Sunday, August 21, 2005

Bosnia on the third attempt ... but who's counting?

Those who are carefully following our itinerary will wonder why our excursions in Bosnia haven't rated a mention yet. Well, it's a bit of a "best laid plans" story crossed with "Amanda didn't read the guidebook carefully". Turns out a magic piece of paper, curiously known as a green card (ours was, eventually, blue), is required before you can drive your car into Bosnia and Herzegovina. On our first attempt, we arrived at the border on a Sunday afternoon, an hour and a half after the special booths which sell this insurance for 20 Euros had closed. "Come back at 7am tomorrow," was the only thing an otherwise friendly guard could tell us.

Our second attempt was a little sneaky. Take a look at a recent map and you'll see that BiH (the useful abbreviation for "Bosnia and Herzegovina") has a little strip which runs to the coast. I haven't yet checked into the historical reasons for this but from appearances, it looks like they wanted just one beach resort, poor things. Anyway, since all traffic from Split to Dubrovnik has to drive through this strip of BiH, we felt fairly sure they couldn't insist on the insurance. We were right, but we couldn't find the road that would have taken us back inland towards our destination. Probably that was for the best, since we had no idea of the penalty for travelling without the magical green card.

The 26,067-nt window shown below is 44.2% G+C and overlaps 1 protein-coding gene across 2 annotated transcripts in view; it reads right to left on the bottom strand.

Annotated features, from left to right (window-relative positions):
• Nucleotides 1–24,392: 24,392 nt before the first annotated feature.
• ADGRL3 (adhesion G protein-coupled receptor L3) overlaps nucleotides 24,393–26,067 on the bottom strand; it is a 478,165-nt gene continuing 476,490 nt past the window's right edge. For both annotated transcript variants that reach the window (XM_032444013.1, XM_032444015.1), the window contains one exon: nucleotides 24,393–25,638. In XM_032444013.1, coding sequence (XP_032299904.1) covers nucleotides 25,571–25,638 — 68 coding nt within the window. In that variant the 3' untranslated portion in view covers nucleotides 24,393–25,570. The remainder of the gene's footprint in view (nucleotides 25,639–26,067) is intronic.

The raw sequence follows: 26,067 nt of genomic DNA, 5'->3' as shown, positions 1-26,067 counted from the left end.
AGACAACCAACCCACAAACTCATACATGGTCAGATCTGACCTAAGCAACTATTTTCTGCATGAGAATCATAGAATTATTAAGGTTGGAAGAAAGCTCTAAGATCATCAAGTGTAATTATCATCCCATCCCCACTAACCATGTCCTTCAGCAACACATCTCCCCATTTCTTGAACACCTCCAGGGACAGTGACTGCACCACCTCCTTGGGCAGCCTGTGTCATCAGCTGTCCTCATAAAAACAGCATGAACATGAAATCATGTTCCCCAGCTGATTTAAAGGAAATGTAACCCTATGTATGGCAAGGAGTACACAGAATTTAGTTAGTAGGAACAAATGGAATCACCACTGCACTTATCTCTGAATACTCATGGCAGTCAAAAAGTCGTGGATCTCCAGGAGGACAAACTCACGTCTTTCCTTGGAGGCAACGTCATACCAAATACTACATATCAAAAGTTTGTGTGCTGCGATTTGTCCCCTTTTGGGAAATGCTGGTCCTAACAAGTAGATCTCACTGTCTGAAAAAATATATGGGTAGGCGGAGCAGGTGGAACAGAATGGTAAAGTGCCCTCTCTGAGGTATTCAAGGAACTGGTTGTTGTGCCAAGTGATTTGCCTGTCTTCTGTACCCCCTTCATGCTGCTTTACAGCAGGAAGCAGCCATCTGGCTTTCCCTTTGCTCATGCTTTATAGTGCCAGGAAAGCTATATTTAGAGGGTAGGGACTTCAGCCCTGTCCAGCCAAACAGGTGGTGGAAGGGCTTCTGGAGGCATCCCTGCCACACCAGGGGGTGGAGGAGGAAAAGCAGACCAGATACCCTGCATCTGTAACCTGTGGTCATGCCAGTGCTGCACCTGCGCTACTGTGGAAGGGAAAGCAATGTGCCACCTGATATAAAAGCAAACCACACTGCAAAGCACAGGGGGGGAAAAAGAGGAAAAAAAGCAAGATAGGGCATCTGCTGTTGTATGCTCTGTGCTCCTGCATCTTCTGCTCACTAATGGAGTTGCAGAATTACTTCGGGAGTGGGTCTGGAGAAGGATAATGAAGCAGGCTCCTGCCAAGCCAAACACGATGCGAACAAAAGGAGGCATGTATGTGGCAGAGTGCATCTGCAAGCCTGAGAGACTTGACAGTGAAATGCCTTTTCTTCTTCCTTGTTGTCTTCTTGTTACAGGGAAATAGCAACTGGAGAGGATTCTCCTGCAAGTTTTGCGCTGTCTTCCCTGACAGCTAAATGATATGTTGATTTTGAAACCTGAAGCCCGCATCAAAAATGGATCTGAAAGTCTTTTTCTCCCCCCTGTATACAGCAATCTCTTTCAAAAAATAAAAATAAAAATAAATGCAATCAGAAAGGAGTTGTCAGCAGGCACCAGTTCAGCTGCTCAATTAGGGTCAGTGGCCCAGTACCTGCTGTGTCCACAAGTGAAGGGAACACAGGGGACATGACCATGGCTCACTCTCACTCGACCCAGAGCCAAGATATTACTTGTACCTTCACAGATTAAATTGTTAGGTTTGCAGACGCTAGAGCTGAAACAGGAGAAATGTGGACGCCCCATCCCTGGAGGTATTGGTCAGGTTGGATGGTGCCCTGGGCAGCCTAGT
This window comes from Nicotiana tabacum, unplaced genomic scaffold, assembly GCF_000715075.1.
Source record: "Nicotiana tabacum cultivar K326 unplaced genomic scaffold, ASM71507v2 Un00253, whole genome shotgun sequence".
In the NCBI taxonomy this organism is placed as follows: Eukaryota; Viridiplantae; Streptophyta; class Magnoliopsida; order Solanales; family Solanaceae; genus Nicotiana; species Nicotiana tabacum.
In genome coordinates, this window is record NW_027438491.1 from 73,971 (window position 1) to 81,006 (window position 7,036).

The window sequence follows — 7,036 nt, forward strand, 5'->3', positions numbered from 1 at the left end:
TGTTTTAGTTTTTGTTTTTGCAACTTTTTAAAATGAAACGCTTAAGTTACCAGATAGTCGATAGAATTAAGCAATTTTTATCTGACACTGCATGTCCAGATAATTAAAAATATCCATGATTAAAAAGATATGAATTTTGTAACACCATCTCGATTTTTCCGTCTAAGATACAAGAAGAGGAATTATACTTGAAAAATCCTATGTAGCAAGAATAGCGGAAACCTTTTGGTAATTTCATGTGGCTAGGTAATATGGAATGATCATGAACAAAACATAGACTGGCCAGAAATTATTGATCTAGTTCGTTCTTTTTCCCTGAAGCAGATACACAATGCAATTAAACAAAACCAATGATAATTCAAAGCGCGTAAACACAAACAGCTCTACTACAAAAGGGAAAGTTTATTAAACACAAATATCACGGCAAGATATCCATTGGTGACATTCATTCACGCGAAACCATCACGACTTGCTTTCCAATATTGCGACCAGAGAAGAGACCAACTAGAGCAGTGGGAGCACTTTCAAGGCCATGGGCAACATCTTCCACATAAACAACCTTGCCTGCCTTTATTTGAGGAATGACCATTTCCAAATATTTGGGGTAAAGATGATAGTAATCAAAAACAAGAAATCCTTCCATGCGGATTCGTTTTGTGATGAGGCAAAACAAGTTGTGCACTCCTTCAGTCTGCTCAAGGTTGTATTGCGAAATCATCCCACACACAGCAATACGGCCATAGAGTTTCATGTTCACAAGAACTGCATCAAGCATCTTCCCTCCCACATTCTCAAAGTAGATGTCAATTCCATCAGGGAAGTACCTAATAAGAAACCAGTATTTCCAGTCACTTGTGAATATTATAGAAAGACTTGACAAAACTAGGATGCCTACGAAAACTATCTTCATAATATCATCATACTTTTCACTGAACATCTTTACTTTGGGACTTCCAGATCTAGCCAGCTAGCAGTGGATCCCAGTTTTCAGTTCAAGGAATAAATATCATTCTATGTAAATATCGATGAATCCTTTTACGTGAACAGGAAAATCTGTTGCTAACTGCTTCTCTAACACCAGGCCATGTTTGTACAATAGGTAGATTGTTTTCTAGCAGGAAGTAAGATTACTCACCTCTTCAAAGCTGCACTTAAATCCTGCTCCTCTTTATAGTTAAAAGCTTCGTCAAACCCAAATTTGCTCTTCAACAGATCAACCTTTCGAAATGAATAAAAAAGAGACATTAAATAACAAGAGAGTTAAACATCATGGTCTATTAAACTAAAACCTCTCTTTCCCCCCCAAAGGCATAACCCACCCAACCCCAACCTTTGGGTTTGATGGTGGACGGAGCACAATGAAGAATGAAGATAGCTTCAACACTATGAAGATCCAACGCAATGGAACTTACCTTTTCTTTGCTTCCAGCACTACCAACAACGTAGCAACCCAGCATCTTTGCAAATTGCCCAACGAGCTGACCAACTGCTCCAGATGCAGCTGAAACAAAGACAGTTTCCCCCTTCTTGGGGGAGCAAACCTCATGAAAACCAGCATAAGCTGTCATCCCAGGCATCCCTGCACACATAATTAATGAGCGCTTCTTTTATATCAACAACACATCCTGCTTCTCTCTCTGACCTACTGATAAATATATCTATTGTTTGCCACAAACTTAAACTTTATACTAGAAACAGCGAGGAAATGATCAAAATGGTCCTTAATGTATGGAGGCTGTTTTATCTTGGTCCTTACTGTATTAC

Third time lucky, and we made sure this visit took place when the green card booths were open. It was frustratingly quick to get, but the traffic jams on both sides of the border soon made up for this. And so it was that we headed to Mostar.

Mostar's famous for its recently rebuilt bridge, and for coming up on the news with monotonous regularity about twelve years ago. The scary thing is that in places, it looks like the war was yesterday. The frontline street has damaged buildings lining both sides, potholed and spotty in a terrifying way. There are tourists there, but only a fraction of the number you find in Croatia, and consequently prices are rock bottom and English is much less widely spoken. Mine-clearing is an ongoing activity, apparently, so we did as told and stuck to the main paths.

And just for the record, this was the 40th country I've visited in my lifetime. And they never get any less interesting!

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